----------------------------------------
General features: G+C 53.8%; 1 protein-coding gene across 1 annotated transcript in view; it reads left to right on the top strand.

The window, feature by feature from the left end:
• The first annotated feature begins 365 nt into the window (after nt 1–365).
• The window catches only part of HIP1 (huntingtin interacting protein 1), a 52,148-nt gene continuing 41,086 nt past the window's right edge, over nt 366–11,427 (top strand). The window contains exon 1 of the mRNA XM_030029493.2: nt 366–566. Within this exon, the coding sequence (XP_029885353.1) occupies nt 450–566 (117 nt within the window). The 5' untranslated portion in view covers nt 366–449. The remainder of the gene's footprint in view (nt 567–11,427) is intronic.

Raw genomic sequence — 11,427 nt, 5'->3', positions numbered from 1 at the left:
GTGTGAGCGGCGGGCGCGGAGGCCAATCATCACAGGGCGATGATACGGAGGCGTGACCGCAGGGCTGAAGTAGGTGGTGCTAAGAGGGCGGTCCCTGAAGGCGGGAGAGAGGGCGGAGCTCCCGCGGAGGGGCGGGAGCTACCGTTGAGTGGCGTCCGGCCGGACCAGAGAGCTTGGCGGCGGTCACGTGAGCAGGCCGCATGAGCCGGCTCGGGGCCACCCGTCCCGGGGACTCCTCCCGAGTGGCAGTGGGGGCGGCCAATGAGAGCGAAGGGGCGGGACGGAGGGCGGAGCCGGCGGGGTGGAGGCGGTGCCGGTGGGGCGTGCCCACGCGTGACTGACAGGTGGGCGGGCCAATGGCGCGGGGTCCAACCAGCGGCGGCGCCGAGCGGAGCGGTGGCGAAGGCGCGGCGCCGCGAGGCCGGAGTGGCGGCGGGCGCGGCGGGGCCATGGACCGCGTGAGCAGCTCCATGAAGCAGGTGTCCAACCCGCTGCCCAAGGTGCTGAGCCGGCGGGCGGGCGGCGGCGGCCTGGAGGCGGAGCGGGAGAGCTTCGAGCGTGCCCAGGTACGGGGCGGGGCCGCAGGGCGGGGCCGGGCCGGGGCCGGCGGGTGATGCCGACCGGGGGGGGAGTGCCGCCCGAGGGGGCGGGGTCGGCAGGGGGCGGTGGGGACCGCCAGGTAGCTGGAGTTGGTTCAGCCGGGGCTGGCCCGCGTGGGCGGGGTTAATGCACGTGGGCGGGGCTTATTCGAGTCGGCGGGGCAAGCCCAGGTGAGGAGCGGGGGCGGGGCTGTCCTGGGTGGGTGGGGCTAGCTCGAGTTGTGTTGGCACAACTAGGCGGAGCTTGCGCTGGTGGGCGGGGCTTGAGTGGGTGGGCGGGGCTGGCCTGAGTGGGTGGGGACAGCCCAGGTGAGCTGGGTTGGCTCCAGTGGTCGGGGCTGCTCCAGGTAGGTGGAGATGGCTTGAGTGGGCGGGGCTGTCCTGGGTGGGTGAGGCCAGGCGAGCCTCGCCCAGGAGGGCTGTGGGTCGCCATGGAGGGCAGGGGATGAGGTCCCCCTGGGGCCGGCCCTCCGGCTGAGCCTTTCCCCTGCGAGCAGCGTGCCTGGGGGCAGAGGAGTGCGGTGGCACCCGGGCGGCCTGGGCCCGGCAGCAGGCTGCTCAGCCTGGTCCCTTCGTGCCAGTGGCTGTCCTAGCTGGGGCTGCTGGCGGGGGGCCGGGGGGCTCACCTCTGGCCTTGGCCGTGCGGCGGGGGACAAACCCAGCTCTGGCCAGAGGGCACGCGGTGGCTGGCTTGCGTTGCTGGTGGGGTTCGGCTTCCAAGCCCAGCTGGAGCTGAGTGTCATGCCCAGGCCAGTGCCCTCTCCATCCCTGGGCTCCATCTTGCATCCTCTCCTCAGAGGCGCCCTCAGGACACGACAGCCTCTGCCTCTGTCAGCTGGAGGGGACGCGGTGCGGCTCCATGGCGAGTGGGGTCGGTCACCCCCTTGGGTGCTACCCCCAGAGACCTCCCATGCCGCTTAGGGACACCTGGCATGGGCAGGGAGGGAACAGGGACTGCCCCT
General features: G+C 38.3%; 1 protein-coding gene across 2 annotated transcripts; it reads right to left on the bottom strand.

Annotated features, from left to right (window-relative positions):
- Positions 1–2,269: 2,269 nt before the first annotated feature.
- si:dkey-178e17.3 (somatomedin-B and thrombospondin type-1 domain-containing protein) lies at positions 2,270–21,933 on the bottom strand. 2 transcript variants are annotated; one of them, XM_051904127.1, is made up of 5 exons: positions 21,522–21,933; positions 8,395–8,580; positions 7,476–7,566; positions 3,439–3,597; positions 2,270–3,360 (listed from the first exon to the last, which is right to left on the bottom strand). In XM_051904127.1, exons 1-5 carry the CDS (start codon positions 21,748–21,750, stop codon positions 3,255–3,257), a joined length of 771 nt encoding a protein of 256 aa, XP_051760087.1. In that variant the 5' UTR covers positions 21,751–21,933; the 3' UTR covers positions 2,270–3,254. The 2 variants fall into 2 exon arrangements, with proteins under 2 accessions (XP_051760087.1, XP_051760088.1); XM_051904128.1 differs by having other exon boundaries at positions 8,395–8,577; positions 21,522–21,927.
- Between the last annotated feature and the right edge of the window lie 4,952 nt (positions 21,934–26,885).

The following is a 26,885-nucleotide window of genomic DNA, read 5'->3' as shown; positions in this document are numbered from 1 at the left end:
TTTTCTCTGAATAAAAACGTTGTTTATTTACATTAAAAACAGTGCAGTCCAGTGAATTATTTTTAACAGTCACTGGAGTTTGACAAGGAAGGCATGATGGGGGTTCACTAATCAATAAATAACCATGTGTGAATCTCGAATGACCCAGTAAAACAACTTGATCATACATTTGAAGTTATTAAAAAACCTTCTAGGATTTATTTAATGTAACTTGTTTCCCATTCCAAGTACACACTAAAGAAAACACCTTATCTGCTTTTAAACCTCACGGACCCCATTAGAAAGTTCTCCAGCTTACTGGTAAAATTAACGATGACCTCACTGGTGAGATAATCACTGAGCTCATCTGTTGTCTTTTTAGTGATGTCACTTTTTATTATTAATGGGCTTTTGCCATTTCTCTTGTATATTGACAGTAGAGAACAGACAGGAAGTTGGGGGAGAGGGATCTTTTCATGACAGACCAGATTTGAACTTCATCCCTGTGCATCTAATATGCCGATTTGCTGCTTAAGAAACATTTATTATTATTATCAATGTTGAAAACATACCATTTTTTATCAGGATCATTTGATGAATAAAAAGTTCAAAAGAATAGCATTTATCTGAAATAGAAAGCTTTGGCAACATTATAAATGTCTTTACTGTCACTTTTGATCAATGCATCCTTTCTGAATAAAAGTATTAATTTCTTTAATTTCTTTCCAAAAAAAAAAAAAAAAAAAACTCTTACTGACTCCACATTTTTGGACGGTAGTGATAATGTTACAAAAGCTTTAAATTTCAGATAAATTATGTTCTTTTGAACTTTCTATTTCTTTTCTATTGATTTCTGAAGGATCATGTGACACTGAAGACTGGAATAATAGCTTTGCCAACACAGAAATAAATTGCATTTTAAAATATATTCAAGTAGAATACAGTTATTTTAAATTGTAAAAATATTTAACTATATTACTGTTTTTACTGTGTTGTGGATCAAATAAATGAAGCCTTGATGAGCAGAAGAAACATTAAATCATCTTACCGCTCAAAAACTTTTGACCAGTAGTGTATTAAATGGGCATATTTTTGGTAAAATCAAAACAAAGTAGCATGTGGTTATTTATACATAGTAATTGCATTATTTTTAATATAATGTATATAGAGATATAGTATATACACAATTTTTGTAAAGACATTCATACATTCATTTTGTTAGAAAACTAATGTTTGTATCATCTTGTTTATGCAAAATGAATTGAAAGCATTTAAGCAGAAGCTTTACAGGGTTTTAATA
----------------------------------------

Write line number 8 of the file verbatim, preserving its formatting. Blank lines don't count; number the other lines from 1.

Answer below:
Annotated features, from left to right (window-relative positions):